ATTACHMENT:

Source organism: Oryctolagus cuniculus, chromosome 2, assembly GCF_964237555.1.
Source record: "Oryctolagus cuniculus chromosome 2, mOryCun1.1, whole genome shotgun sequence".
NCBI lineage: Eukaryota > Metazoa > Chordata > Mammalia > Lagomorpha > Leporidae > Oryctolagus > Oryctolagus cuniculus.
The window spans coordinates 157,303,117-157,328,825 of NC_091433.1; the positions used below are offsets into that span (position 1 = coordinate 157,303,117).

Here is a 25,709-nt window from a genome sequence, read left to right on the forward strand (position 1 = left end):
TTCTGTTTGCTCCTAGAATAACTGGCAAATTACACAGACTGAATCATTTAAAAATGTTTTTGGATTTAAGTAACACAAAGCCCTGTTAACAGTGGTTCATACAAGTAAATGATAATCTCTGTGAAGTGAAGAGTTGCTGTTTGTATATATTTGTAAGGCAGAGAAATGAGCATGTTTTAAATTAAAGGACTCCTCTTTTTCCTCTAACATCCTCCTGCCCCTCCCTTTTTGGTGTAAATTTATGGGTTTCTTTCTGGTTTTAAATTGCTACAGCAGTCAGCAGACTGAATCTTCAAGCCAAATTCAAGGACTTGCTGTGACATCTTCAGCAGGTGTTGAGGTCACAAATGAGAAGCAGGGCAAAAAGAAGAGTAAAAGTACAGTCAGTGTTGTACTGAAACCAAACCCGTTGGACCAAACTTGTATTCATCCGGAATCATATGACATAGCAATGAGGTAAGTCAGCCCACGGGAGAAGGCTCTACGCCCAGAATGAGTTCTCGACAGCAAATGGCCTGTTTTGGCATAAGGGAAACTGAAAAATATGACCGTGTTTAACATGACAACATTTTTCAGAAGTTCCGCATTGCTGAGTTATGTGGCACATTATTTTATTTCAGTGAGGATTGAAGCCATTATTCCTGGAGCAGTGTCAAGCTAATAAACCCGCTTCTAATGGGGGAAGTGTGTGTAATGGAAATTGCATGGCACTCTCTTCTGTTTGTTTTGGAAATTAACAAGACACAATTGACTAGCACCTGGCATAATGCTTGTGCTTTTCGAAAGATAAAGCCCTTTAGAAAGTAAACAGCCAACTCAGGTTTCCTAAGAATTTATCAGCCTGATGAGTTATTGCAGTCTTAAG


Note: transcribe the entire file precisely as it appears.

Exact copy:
Source organism: Oryctolagus cuniculus, chromosome 2, assembly GCF_964237555.1.
Source record: "Oryctolagus cuniculus chromosome 2, mOryCun1.1, whole genome shotgun sequence".
NCBI lineage: Eukaryota > Metazoa > Chordata > Mammalia > Lagomorpha > Leporidae > Oryctolagus > Oryctolagus cuniculus.
The window spans coordinates 157,303,117-157,328,825 of NC_091433.1; the positions used below are offsets into that span (position 1 = coordinate 157,303,117).

Here is a 25,709-nt window from a genome sequence, read left to right on the forward strand (position 1 = left end):
TTCTGTTTGCTCCTAGAATAACTGGCAAATTACACAGACTGAATCATTTAAAAATGTTTTTGGATTTAAGTAACACAAAGCCCTGTTAACAGTGGTTCATACAAGTAAATGATAATCTCTGTGAAGTGAAGAGTTGCTGTTTGTATATATTTGTAAGGCAGAGAAATGAGCATGTTTTAAATTAAAGGACTCCTCTTTTTCCTCTAACATCCTCCTGCCCCTCCCTTTTTGGTGTAAATTTATGGGTTTCTTTCTGGTTTTAAATTGCTACAGCAGTCAGCAGACTGAATCTTCAAGCCAAATTCAAGGACTTGCTGTGACATCTTCAGCAGGTGTTGAGGTCACAAATGAGAAGCAGGGCAAAAAGAAGAGTAAAAGTACAGTCAGTGTTGTACTGAAACCAAACCCGTTGGACCAAACTTGTATTCATCCGGAATCATATGACATAGCAATGAGGTAAGTCAGCCCACGGGAGAAGGCTCTACGCCCAGAATGAGTTCTCGACAGCAAATGGCCTGTTTTGGCATAAGGGAAACTGAAAAATATGACCGTGTTTAACATGACAACATTTTTCAGAAGTTCCGCATTGCTGAGTTATGTGGCACATTATTTTATTTCAGTGAGGATTGAAGCCATTATTCCTGGAGCAGTGTCAAGCTAATAAACCCGCTTCTAATGGGGGAAGTGTGTGTAATGGAAATTGCATGGCACTCTCTTCTGTTTGTTTTGGAAATTAACAAGACACAATTGACTAGCACCTGGCATAATGCTTGTGCTTTTCGAAAGATAAAGCCCTTTAGAAAGTAAACAGCCAACTCAGGTTTCCTAAGAATTTATCAGCCTGATGAGTTATTGCAGTCTTAAG